Understanding the Different Members of an Early Intervention Treatment Team
Here is a list of the different professionals who might be called upon to help your child.
With a background in child development, your developmental specialist works with your family to help your child achieve skills in a typical developmental order. They are able to assist children in the areas of physical skills, cognitive development, communication, social/emotional skills and adaptive skills. In addition, a developmental specialist is highly qualified to help the family address difficult behaviors in young children and help support a behavior plan.
A physical therapist (PT) has been trained to understand activities that use large muscles of the body. Your physical therapist helps your child with balance and movement and other activities that use gross motor skills. They work on movements such as rolling, sitting, crawling, and walking. A PT may also assist in making recommendations for adaptive equipment.
An expert in food and nutrition, a nutritionist helps your child with dietary skills and promotes good health through proper eating. They also supervise the preparation and service of food, develop modified diets, participate in research, and educate families on good nutritional habits.
If your child needs assistance with fine motor skills, which involve the small muscles of the body, an occupational therapist (OT) can help. Fine motor skills include reaching, grasping, picking up small objects, and self-help skills such as self-feeding, dressing and hygiene. An OT may also be helpful with feeding difficulties that involve the small muscles of the face and mouth, developing skills involving eye-hand coordination, and sensory-integration issues. An OT is able to assist your family in obtaining adaptive equipment as well.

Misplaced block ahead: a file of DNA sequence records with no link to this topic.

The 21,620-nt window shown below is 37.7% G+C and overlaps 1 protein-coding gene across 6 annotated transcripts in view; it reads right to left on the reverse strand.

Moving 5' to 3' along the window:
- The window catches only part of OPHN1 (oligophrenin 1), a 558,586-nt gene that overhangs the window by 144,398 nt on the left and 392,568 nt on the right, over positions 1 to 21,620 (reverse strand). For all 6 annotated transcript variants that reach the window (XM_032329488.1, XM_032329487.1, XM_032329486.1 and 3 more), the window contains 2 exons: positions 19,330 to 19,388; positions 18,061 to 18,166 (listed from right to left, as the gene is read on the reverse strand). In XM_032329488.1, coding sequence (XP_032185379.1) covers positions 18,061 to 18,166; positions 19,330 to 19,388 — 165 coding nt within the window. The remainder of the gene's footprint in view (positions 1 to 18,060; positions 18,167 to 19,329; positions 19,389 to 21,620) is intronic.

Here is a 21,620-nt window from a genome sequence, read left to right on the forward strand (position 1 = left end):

Depending on your child’s condition, a social worker may be assigned to help your child. This person would make a home visit to evaluate your child’s living conditions and how the family interacts. The social worker can make an assessment of your baby’s social or emotional development and then provide individual, family or group counseling to the parent or other family members.
Recommending social-skill building activities for you and your child, and working to address any problems in the home or community related to your baby’s condition are other services the social worker can provide. The social worker can be instrumental in helping you identify, mobilize, and coordinate community early intervention services that your child needs.
Speech and Language Therapist
Whether your child has shown significant language delay or hearing loss, or has difficulty producing speech sounds, this type of therapist can help your child increase communication skills. A speech therapist may also work with your child if he or she is having oral-motor or feeding issues. They can help with the coordination of breathing, chewing and swallowing, and assist a family from tube-feedings to oral feedings.